South Cowton Castle is a 15th-century fortified dwelling house in the Richmondshire district of North Yorkshire, England. It is situated on the land that was once the medieval village of South Cowton.
Longthorpe Tower is a 14th-century three-storey tower in the village of Longthorpe, famous for its well-preserved set of medieval murals.
Bowes Castle is a medieval castle in the village of Bowes in County Durham, England. Built within the perimeter of the former Roman fort of Lavatrae, on the Roman road that is now the A66, the early timber castle on the site was replaced by a more substantial stone structure between 1170 and 1174 on the orders of Henry II. A planned village was built alongside the castle. Bowes Castle withstood Scottish attack during the Great Revolt of 1173–74 but was successfully looted by rebels in 1322. The castle went into decline and was largely dismantled after the English Civil War. The ruins are now owned by English Heritage and run as a tourist attraction. There is free admission during daylight hours.
Armathwaite Castle is in the village of Armathwaite, Cumbria by the River Eden. Originally built to defend against Scottish raiders in the 15th century, it was converted into a mansion and today is a Grade II* listed building.
Dacre Castle is a moated tower house in the village of Dacre, 4 miles (6.4 km) south-west of Penrith, Cumbria. It was constructed in the mid-14th century, probably by Margaret Multon, against the background of the threat of Scottish invasion and raids, and was held in the Dacre family until the 17th century. The tower house is 66 feet (20 m) tall, built out of local sandstone, topped by crenellations, with four turrets protruding from a central block, and includes an ornate lavabo in the main hall. Renovated during the 1670s and 1960s after periods of disrepair, the castle is now used as a private home.
Newton Park is an 18th-century grade I listed country house in the parish of Newton St Loe, Somerset, England, situated 4 miles (6.4 km) west of Bath.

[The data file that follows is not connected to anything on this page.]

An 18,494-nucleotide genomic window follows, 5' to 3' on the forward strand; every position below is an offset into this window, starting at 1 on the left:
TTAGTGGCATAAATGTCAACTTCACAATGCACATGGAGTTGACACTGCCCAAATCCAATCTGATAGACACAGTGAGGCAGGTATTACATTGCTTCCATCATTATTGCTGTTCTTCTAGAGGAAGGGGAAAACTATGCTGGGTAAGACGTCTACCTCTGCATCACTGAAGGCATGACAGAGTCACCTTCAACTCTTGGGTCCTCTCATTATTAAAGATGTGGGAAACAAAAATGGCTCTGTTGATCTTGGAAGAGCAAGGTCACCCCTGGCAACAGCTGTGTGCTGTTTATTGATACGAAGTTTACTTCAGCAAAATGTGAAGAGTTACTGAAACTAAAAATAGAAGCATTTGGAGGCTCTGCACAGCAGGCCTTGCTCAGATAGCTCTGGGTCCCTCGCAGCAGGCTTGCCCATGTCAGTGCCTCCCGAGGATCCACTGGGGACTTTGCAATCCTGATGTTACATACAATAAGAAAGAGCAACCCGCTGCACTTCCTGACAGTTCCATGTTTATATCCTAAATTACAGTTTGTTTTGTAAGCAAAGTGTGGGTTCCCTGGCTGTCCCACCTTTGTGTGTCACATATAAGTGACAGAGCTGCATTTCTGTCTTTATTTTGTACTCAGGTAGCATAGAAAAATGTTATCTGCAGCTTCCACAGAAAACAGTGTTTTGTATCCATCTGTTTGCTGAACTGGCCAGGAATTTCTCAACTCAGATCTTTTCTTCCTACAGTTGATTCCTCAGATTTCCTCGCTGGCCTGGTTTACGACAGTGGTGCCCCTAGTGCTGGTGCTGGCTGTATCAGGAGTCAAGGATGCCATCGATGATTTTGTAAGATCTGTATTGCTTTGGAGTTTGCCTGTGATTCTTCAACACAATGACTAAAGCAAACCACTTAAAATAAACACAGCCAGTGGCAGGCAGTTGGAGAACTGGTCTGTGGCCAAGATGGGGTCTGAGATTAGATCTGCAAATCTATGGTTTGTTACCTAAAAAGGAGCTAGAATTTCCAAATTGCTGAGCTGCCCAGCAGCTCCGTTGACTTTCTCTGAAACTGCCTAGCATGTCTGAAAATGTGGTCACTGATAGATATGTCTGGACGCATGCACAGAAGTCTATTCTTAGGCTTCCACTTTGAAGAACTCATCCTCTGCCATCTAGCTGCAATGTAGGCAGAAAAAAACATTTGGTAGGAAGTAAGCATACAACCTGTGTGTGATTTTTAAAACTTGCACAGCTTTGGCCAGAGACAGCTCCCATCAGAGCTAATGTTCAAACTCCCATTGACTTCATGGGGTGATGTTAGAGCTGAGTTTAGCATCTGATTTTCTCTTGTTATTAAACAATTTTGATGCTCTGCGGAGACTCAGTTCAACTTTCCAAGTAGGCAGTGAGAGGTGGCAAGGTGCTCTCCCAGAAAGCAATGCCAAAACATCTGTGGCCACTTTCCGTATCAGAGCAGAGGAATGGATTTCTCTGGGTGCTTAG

Affeton Castle is a converted late-medieval gatehouse near East Worlington, Devon, England. It was formerly part of the destroyed fortified manor house of Affeton, situated on the side of a valley of the Little Dart River. Built in 1434, the surrounding house was destroyed in the English Civil War of the 1640s, and by the early 19th century the gatehouse was in ruins. It was restored between 1868-9 by Sir George Stucley, 1st Baronet for use as a shooting-box; in 1956, it was converted to form the private home of Sir Dennis Stucley, 5th Baronet. The castle, approximately 60 feet by 22 feet in size, is protected as a Grade II* listed building.
Spofforth Castle in the village of Spofforth, North Yorkshire, England was a fortified manor house, ruined during the English Civil War and now run by English Heritage as a tourist attraction.
Berkhamsted Castle is a Norman motte-and-bailey castle in Berkhamsted, Hertfordshire. The castle was built to obtain control of a key route between London and the Midlands during the Norman conquest of England in the 11th century. Robert of Mortain, William the Conqueror's half brother, was probably responsible for managing its construction, after which he became the castle's owner. The castle was surrounded by protective earthworks and a deer park for hunting. The castle became a new administrative centre of the former Anglo-Saxon settlement of Berkhamsted. Subsequent kings granted the castle to their chancellors. The castle was substantially expanded in the mid-12th century, probably by Thomas Becket.
Woodcroft Castle is a moated medieval castle in the parish of Etton, Cambridgeshire, England.
Newton St Loe Castle was a fortified manor house in the village of Newton St Loe, Somerset, England.
Apley Castle was a medieval fortified manor in the village of Hadley, Shropshire, England.
Scaleby Castle is in the village of Scaleby, Cumbria. The castle was originally built in the early 14th century, and extended in the 15th century to form a substantial fortification. Parliamentary troops attacked the castle twice during the English Civil War, burning it. It was later restored to form a country house.